Guide to Graduate Financial Aid

The information this page is meant to be an overview of the graduate financial aid process. For general questions, contact the admissions office for your program of interest. For specific questions about your account, you need to contact the Office of Student Finance. The graduate school admissions offices do not have access to student account details. 

How Graduate Financial Aid Works

Unlike undergraduate financial aid, graduate students do not receive federal grants. Graduate funding comes from four main sources: institutional aid, federal aid, external funding, and private loans. We encourage you to create a student budget with your expenses and what you will need to pay them.

All domestic students (who are eligible US citizens and non-citizens) who plan to apply for federal aid, must submit a Free Application for Federal Student Aid (FAFSA) at fafsa.gov. You must complete the FAFSA each year you are enrolled to receive funding. Your award eligibility is based on your tax return from two years prior. For example, the 2019-2020 FAFSA will use the income tax return from 2017. The 2020-2021 FAFSA comes out October 1st and will use your 2018 income tax returns. The FAFSA school code is 002903.

International students are not eligible to submit a FAFSA but are eligible to receive Yeshiva University institutional aid.

Types of Financial Aid

Institutional Aid: Funding that comes from the university, typically in scholarships or graduate assistantships. At Yeshiva University, the funding options vary by program but are primarily merit-based, partial scholarships or assistantships. Contact the admissions office for more specific detail for aid opportunities for your program of interest.

Federal Aid: Funding that comes from the government, typically the Federal Direct Unsubsidized Loan and the Federal Direct Graduate Plus Loan.

External Funding: Funding that comes from a source outside of the university or government, such as a scholarship, grant, or fellowship. You find and apply for these on your own. Please note that grants may be paid to you directly and you are responsible for putting this money aside to pay your bill. You are required to report all outside aid to the Office of Student Finance.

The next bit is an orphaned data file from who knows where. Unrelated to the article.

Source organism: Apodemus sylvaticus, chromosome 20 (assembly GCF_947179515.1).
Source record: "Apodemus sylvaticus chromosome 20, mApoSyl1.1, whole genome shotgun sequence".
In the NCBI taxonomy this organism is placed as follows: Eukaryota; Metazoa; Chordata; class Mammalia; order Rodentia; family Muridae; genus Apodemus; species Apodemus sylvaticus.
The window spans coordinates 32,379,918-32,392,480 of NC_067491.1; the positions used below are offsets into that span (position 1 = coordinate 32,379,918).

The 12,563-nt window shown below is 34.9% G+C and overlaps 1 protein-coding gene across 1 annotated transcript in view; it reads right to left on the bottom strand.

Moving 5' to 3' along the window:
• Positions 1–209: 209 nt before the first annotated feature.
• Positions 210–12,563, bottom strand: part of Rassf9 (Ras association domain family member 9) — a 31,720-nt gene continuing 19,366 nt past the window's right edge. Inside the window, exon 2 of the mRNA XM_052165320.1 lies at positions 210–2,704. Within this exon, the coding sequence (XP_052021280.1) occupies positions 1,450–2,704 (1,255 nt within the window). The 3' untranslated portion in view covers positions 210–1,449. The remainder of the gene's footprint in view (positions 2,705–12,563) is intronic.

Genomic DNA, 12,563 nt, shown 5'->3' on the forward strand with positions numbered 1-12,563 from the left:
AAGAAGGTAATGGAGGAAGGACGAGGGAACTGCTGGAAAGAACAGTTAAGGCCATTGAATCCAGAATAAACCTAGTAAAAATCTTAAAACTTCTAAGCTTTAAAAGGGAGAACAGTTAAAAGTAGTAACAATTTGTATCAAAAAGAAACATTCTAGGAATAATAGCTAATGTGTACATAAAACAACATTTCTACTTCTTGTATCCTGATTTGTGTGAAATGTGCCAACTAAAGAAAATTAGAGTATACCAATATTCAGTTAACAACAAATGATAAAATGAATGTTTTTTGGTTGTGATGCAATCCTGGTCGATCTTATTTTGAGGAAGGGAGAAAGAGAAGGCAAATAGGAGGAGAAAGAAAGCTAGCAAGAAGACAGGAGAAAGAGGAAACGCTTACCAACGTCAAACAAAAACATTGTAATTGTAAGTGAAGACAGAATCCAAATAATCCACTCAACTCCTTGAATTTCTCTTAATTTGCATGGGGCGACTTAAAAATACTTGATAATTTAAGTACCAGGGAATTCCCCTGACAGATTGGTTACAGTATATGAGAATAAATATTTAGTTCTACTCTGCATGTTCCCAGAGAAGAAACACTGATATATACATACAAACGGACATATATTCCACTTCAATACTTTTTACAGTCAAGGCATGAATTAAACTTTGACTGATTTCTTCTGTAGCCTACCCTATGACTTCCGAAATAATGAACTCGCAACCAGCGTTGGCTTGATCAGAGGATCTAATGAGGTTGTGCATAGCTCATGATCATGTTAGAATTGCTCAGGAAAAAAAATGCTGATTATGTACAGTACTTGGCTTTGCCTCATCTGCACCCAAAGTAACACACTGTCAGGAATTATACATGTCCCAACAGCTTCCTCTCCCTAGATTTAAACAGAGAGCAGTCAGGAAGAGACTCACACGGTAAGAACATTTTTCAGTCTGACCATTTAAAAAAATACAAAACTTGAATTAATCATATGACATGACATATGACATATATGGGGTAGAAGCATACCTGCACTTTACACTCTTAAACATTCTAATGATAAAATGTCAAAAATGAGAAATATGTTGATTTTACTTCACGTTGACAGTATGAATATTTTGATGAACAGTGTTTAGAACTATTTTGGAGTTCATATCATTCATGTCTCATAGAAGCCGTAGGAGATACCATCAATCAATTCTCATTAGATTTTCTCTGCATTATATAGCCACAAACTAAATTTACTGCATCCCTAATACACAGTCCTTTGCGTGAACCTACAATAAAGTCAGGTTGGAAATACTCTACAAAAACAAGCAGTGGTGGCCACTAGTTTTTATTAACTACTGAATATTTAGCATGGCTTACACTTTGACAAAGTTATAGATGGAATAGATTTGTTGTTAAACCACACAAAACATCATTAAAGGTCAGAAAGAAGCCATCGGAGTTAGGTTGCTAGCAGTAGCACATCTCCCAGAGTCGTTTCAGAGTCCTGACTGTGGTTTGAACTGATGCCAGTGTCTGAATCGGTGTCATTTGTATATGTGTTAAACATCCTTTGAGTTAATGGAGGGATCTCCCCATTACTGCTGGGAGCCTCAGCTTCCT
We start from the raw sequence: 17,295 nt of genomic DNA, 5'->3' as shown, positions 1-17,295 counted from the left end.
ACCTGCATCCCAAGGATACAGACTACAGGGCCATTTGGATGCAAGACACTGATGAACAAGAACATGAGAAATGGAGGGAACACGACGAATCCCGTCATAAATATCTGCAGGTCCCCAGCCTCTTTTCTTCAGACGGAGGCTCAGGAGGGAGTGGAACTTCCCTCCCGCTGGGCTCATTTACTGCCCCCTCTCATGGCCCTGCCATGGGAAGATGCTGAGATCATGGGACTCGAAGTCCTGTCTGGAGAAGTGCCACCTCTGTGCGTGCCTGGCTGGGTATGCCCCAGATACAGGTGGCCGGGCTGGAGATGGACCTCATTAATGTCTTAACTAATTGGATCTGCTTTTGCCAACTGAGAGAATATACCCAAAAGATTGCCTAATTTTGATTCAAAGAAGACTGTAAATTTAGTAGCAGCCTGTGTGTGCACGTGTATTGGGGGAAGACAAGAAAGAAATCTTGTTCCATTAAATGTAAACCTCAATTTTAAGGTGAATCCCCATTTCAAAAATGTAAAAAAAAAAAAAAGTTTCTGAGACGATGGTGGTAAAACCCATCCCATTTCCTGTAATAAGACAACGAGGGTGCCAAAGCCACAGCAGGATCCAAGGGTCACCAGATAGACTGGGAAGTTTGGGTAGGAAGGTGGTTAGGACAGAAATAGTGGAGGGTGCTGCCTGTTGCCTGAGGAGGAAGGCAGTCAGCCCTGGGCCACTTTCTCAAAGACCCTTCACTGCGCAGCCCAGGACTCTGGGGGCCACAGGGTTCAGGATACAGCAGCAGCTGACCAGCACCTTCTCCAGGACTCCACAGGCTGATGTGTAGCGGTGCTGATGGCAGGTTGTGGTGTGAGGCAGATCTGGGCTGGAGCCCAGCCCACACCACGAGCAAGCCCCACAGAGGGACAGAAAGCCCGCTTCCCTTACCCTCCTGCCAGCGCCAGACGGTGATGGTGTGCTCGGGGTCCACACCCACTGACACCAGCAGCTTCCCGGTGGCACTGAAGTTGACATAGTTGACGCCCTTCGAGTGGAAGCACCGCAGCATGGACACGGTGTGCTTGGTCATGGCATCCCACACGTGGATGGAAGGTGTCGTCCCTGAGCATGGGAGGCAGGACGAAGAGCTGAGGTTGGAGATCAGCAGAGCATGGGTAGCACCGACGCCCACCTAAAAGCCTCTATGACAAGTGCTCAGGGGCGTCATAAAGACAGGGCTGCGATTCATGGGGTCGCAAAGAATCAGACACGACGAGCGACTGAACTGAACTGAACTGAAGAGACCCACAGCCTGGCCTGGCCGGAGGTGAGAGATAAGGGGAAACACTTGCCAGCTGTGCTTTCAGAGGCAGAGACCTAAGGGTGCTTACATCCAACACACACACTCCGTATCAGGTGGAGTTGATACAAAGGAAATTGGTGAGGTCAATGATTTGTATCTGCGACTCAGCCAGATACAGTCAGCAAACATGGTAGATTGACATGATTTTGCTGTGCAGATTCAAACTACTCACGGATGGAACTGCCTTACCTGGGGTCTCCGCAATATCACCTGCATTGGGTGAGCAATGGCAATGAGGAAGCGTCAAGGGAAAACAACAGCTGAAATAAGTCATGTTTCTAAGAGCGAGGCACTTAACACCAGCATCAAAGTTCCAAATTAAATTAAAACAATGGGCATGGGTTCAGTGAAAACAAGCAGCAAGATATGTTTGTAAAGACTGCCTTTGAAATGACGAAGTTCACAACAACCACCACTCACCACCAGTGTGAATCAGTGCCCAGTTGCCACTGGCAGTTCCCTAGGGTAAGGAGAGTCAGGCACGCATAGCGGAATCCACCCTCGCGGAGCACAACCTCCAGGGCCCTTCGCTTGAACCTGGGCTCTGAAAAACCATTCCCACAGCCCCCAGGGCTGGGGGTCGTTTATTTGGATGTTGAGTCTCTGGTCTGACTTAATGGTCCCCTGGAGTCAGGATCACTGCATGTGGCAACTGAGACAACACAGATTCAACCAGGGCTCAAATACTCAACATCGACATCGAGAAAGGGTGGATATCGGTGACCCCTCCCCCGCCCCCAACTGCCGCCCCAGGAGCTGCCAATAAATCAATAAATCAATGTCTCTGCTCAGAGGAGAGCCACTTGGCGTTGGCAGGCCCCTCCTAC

Private Loans: Funding, in the form of loans, that comes from non-government sources. You find and apply for these on your own.

Also keep in mind that Yeshiva University also offers a payment plan. Read more about the payment plan.

Financial Aid for International Students

International students may be eligible for institutional aid, depending on your program of interest. Contact the admissions office for more details.

Curricular Practical Training
F-1 visa holders may be eligible for Curricular Practical Training (CPT): full- or part-time work directly related to your academic program. CPT can be paid or unpaid and must be completed while you are enrolled in your degree program. A YU designated school official (DSO) must approve your CPT and you must submit a signed agreement from your employer. Learn more about CPT.

Funding Resources for International Students
The government, companies, or other organizations within your home country may provide funding. There are also international organizations that offer financial aid to students across the globe.

Canadian students should also check with their province on availability of provincial loans and lenders on private, student lines of credit. The institution code for Yeshiva University is MWMZ.

How Federal Aid Works

You must complete the FAFSA if you want to apply for federal aid. Yeshiva University’s School Code is 002903. Please note that graduate students are not eligible for Pell Grants or Direct Subsidized Stafford Loans. Get more information about federal loans, including interest rates and timelines.

You can receive student loans for direct and indirect expenses. Direct expenses include tuition and university fees. Indirect expenses may include health insurance, supplies, transportation, and other reasonable living expenses. Any loan amount, after fees, that exceeds the bill amount from the university will be issued to the student as a refund, which can be used to pay for indirect expenses.